It’s never easy being a freshman.
Think back to your first day of high school or college. You were out of place. Maybe a little awkward, trying to figure things out on your own.
Then imagine 20,000 people judging you up close every single day.
Getting up to speed in the world’s best hockey league can be difficult for anyone, no matter how talented the prospect is. Whether you’ve had a few years of extra development or you’re headed straight from the draft to a top-six role, there’s nothing like facing NHL competition on a nightly basis.
It’s still early, but here’s a look at five notable rookies off to slow starts in 2022-23:
Shane Wright, C, Seattle Kraken
I did a deeper dive on Wright’s start and why it’s not worth wasting his time playing him a few minutes a night. Wright has been a healthy scratch in four of Seattle’s first nine games this season with just one assist to his credit. For a prospect many expected to go first in 2022, his start hasn’t been great, and he hasn’t been given the opportunities to succeed. Perhaps the team sees value in Wright working with the coaching staff over ripping up the OHL, but they’re taking their sweet time before getting him to the nine-game mark. Wright is still a fantastic talent, but the second-year franchise is misusing one of its top young stars.
Juraj Slafkovsky, LW, Montreal Canadiens
Slafkovsky, taken first overall by Montreal last summer, has just two goals through six games. He’s missed some time with an upper-body injury, but it’s clear he was still missing something after slow performances during the rookie tournament in Buffalo, the pre-season and then his short regular season stint. There’s no reason to panic yet about the team’s 18-year-old star – he’s still viewed as one of the best prospects in the league – but it’ll be interesting to see if the team elects to keep him up with the big club or send him to AHL Laval.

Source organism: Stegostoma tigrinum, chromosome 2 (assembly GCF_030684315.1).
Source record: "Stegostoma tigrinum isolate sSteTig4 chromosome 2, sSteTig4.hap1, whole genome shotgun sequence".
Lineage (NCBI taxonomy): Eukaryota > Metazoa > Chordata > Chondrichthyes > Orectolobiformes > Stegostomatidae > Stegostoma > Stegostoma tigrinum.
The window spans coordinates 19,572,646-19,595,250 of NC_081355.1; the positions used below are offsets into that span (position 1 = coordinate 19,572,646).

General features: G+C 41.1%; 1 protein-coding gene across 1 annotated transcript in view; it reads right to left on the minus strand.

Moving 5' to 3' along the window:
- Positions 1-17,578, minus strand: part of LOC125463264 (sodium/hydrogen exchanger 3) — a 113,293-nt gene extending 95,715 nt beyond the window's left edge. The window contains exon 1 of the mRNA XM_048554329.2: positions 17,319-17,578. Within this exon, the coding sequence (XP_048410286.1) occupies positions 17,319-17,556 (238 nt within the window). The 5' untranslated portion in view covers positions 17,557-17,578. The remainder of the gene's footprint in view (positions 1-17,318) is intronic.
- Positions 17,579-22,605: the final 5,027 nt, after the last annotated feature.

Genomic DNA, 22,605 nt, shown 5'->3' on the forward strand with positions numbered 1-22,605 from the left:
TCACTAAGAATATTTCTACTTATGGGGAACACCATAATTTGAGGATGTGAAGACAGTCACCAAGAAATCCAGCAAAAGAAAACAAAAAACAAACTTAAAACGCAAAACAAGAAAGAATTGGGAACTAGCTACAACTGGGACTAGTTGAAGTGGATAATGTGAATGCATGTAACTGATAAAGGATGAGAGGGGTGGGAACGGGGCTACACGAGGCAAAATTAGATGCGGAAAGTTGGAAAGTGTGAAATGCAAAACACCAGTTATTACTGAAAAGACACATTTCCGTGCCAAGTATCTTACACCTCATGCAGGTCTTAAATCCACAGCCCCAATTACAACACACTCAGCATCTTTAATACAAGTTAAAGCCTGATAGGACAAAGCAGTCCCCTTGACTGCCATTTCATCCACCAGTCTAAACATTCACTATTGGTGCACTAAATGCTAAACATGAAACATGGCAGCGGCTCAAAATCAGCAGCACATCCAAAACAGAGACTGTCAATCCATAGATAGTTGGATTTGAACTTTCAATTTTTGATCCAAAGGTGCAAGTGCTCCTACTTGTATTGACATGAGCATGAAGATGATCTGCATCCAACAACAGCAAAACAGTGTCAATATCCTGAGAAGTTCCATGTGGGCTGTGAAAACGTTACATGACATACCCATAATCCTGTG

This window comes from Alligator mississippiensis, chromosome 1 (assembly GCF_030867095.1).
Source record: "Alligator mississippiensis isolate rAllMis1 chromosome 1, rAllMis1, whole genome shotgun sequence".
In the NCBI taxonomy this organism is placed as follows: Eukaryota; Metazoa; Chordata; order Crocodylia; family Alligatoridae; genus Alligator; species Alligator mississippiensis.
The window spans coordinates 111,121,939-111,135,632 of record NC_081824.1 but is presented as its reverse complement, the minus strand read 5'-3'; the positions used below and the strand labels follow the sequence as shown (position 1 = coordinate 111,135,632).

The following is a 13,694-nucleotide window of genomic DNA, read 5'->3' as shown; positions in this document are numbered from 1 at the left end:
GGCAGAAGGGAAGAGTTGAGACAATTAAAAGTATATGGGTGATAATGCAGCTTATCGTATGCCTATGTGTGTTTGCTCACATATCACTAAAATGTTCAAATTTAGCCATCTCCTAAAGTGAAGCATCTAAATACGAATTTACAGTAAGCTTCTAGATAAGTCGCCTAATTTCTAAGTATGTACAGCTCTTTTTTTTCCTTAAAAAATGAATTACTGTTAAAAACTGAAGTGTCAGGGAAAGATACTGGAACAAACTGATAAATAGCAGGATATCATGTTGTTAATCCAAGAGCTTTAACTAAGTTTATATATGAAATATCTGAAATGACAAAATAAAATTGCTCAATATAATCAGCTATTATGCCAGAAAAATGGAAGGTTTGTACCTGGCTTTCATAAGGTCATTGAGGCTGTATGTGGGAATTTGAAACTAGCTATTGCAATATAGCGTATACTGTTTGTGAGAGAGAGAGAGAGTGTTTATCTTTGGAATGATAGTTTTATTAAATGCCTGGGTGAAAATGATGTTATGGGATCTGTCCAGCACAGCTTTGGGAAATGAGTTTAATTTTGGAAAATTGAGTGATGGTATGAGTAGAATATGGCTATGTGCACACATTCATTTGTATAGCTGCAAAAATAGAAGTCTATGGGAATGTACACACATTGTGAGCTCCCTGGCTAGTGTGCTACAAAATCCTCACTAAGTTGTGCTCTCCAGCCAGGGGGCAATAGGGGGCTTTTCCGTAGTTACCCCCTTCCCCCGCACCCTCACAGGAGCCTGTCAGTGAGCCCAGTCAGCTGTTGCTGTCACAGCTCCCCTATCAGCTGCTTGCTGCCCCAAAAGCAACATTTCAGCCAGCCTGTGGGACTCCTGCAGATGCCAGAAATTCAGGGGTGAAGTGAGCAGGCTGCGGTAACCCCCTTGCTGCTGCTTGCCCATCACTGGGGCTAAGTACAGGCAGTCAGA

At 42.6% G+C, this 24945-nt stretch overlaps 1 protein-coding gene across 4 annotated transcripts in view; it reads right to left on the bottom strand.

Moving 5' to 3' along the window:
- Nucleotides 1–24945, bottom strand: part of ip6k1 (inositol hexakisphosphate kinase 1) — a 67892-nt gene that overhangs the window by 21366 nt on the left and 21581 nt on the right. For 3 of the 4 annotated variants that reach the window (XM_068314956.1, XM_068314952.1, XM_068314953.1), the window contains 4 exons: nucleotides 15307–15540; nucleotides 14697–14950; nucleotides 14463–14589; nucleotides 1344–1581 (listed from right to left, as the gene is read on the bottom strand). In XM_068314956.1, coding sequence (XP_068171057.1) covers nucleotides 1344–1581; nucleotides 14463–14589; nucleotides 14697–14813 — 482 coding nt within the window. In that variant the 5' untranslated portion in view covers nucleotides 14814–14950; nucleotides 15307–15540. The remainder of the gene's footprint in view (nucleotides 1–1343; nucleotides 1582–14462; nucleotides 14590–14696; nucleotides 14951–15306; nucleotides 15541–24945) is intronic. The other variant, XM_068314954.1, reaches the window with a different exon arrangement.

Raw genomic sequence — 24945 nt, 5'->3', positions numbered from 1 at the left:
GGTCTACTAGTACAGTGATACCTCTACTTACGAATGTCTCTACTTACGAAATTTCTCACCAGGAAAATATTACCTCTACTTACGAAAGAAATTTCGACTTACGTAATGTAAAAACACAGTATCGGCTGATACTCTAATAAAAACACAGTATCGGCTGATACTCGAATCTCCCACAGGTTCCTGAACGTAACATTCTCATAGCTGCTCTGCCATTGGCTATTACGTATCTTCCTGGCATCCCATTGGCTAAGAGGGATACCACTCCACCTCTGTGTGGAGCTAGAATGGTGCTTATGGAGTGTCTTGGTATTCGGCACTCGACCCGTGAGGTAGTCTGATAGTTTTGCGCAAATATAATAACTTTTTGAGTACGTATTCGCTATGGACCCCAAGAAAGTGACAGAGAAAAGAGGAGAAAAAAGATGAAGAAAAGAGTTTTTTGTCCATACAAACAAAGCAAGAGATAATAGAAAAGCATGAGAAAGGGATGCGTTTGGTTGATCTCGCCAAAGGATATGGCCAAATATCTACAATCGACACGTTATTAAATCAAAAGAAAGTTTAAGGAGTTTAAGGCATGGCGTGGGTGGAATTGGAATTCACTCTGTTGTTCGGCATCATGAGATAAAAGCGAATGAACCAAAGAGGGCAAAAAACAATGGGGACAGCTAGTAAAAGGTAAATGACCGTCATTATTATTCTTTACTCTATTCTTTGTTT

Jack Quinn, RW, Buffalo Sabres
Talk about snakebitten. Quinn has a goals-for percentage of 75 percent, a Corsi-for percentage of 51.39 and has some generally decent underlying numbers. The issue? The goal-scorer hasn’t scored and is averaging just 1.22 shots per 60, which isn’t ideal. Quinn has been scratched already this season and is averaging just 11:51 of ice time, with only Peyton Krebs (11:42) playing less early on for the Sabres. It’ll be interesting to see how they utilize Quinn in the coming weeks because the talent is there, but he just isn’t cutting it right now.
Dylan Holloway, LW Edmonton Oilers
After a wicked pre-season caught everyone’s attention, Holloway has yet to record a point and has fallen to the fourth line. An upper-body injury kept him out of action for a couple nights, but Holloway hasn’t had the same jump that made him dangerous during the pre-season. He’s 21, so it’s still early, but if he doesn’t produce soon, a temporary AHL demotion to try and regain his confidence might not be a bad idea. Don’t forget, he was far from a lock to make the team out of camp, so a bit of extra AHL seasoning wouldn’t hurt. There are still some promising signs regarding his development, and there’s no reason to rush him just yet.
Marco Rossi, C, Minnesota Wild
Expectations were high for Rossi, who was ready for his first full NHL campaign following a successful AHL rookie season. Rossi proceeded to record nine points in just six pre-season games to lead all players, easily earning him a spot on the Wild’s opening night roster. But after seven regular season games, Rossi has no points, averaging a team-low 2.12 shots per 60 and playing just 9:27 a night. Rossi makes it his life’s mission to get possession of the puck, but nothing is going right for him now.